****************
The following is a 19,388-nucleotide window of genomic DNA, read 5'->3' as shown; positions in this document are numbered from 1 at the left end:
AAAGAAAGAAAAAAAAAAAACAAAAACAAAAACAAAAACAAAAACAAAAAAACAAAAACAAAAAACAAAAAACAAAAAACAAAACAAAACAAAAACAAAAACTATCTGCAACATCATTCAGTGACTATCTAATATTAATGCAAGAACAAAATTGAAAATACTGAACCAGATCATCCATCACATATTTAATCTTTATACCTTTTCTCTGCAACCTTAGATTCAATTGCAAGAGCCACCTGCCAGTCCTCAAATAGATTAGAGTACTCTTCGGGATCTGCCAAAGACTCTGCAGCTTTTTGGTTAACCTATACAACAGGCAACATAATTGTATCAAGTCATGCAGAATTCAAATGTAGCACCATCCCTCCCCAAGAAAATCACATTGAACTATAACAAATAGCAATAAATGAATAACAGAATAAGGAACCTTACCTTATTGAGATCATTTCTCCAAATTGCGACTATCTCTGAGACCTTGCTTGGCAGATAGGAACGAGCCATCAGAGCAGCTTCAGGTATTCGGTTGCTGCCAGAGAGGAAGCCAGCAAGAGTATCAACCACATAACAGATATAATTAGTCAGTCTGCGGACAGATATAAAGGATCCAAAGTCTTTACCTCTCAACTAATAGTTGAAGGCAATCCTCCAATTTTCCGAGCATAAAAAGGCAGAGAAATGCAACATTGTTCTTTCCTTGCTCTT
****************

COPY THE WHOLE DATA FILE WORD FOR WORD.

The following is a 19,388-nucleotide window of genomic DNA, read 5'->3' as shown; positions in this document are numbered from 1 at the left end:
AAAGAAAGAAAAAAAAAAAACAAAAACAAAAACAAAAACAAAAACAAAAAAACAAAAACAAAAAACAAAAAACAAAAAACAAAACAAAACAAAAACAAAAACTATCTGCAACATCATTCAGTGACTATCTAATATTAATGCAAGAACAAAATTGAAAATACTGAACCAGATCATCCATCACATATTTAATCTTTATACCTTTTCTCTGCAACCTTAGATTCAATTGCAAGAGCCACCTGCCAGTCCTCAAATAGATTAGAGTACTCTTCGGGATCTGCCAAAGACTCTGCAGCTTTTTGGTTAACCTATACAACAGGCAACATAATTGTATCAAGTCATGCAGAATTCAAATGTAGCACCATCCCTCCCCAAGAAAATCACATTGAACTATAACAAATAGCAATAAATGAATAACAGAATAAGGAACCTTACCTTATTGAGATCATTTCTCCAAATTGCGACTATCTCTGAGACCTTGCTTGGCAGATAGGAACGAGCCATCAGAGCAGCTTCAGGTATTCGGTTGCTGCCAGAGAGGAAGCCAGCAAGAGTATCAACCACATAACAGATATAATTAGTCAGTCTGCGGACAGATATAAAGGATCCAAAGTCTTTACCTCTCAACTAATAGTTGAAGGCAATCCTCCAATTTTCCGAGCATAAAAAGGCAGAGAAATGCAACATTGTTCTTTCCTTGCTCTT